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Developers first, money later, says Sun's CEO

Developers first, money later, says Sun's CEO

Giving away products for free may well be the key to Sun's future financial success, said Sun CEO Jonathan Schwartz.

Giving things away is critical to Sun's future financial success.

That's because software developers are key to Sun's future, according to Jonathan Schwartz, Sun's president and CEO, who spoke with analysts Wednesday at the Gartner Symposium/ITxpo in San Francisco.

And if there's one way to appeal to software developers, it's by giving something away, he told the show's audience of IT executives. "Developers love free; it's their favorite price," he said.

This is a very different mindset from corporate IT buyers, but one that matters a lot to Sun, because developers tend to drive the adoption of new technology within the enterprise. "You all, when I say free, think 'free puppy,'" he said prompting laughter from the audience.

"We've got to be able to understand both sides if we want to drive the industry forward."

Schwartz, who took over from Chairman Scott McNealy as Sun's CEO three weeks ago, spent much of the discussion explaining and then re-explaining how his company's courtship of software developers will eventually restore profitability. It's a question Sun executives have been struggling to answer for nearly six years now as the company has reported a long string of losses and barely profitable quarters.

Schwartz acknowledged that Wall Street, with its focus on revenue growth, was having a hard time getting Sun's message. "It's a tough thing for the Street to understand," he said. "Revenue to Sun is a lagging indicator of the adoption of our developer platforms."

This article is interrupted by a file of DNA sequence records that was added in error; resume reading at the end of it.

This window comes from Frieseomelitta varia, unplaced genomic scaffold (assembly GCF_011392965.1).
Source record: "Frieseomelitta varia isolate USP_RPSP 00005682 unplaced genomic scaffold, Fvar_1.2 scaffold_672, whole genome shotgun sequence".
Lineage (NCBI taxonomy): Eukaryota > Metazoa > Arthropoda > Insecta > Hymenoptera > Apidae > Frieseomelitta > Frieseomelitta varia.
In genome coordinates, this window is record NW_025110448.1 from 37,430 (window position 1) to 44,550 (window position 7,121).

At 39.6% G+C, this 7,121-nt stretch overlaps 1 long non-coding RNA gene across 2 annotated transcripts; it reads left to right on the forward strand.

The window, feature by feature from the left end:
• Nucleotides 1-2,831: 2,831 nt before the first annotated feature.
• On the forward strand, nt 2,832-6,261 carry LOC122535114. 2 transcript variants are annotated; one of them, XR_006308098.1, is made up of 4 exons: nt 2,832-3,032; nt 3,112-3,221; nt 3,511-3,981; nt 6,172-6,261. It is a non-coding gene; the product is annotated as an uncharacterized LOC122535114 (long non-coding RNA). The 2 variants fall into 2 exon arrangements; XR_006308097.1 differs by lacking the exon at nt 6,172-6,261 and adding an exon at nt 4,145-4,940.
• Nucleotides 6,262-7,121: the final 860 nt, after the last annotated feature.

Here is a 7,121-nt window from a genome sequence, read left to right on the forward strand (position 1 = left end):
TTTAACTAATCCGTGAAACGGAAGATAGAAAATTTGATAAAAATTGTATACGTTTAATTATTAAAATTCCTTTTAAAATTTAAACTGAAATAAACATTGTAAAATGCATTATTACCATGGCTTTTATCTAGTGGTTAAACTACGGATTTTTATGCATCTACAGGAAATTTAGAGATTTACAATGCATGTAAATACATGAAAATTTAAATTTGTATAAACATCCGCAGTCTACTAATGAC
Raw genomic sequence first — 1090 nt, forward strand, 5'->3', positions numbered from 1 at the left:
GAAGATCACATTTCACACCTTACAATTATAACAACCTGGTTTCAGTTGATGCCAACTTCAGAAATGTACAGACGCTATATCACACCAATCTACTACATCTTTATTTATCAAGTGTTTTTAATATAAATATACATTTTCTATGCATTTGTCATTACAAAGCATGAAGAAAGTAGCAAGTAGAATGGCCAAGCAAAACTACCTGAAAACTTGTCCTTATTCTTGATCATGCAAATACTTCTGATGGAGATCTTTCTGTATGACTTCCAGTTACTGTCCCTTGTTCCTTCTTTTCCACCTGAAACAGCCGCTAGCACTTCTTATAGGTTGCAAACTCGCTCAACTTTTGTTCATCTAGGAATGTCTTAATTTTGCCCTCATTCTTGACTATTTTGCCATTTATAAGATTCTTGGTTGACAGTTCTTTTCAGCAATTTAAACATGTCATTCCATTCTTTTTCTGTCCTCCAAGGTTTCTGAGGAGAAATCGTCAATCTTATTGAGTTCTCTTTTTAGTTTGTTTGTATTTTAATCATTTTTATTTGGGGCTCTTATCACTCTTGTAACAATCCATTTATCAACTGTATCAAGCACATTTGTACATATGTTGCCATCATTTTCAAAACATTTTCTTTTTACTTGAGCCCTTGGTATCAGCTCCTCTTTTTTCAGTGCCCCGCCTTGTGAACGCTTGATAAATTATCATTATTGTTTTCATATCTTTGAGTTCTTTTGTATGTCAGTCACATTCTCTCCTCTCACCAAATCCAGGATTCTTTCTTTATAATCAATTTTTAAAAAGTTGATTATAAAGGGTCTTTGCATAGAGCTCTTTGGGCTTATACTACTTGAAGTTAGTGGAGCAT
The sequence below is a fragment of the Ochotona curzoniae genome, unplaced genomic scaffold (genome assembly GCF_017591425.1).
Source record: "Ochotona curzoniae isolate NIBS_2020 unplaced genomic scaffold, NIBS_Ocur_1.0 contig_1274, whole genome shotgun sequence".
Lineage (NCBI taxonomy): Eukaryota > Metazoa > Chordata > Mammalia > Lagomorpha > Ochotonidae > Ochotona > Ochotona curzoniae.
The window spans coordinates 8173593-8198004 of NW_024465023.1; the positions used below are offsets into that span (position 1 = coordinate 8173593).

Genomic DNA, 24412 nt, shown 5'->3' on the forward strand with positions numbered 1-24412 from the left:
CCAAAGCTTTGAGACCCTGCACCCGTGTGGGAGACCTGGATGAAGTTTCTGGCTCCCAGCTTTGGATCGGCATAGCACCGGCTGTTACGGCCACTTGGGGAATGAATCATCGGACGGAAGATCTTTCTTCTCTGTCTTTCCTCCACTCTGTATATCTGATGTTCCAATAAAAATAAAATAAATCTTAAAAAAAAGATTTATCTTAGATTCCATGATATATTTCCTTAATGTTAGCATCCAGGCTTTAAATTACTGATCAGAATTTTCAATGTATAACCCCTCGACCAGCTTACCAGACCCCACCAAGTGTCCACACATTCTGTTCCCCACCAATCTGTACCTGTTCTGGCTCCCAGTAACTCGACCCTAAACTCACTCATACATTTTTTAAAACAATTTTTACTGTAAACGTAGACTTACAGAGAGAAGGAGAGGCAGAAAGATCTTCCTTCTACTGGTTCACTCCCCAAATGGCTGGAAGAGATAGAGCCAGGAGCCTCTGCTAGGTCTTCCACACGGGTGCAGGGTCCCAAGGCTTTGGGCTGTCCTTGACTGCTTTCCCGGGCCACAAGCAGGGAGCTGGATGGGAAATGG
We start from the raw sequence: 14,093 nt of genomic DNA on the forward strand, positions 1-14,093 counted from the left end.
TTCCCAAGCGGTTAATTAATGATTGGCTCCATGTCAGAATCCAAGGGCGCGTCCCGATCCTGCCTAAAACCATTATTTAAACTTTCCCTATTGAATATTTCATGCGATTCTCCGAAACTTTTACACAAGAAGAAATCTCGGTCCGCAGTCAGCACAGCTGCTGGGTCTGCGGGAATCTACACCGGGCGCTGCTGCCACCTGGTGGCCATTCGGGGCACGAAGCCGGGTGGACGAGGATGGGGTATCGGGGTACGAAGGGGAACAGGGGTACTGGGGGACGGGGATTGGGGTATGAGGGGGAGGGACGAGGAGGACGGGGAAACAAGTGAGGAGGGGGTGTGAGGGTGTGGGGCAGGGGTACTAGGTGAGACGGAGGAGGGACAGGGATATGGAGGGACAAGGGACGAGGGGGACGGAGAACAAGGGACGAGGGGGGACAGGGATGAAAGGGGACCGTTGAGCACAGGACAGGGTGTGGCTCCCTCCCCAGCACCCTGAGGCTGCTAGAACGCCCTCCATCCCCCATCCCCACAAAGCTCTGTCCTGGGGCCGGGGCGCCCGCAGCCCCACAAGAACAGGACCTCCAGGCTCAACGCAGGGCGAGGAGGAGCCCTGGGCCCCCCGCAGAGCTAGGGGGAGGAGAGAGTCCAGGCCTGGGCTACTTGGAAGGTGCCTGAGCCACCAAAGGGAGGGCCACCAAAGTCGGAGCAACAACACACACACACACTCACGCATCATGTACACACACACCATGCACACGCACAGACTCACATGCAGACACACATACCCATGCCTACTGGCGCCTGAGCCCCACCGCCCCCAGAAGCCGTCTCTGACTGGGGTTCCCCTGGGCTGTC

Sun has made some big changes in the past, looking to entice developers and regain some of the cachet that the company has lost to the open-source world. After releasing its Solaris operating system under an open-source license, Sun is now pledging to do the same to its core Java technology.

Though Schwartz didn't shed any further light on when or how Java might be open sourced, he said the value of Java to Sun extended far beyond whatever licensing revenue the company might earn. "The day you adopt Java, Sun is relevant to you," he said. "What's that worth to Sun?"

Sun has never broken down Java licensing revenue, making it unclear whether the company has turned a profit on its widely used development software. Sun has, however, provided financial details on some of its lines of business: systems, storage and services revenue, for example.

Speaking with reporters at the Sun's JavaOne developer conference Tuesday, Schwartz said that asking Sun how it monetizes Java is like asking General Electric Co. how it monetizes electrical plugs.

"Open sourcing products doesn't mean you have less revenue," he added. " It means you have less barriers to revenue."

(InfoWorld's Paul Krill contributed to this story)


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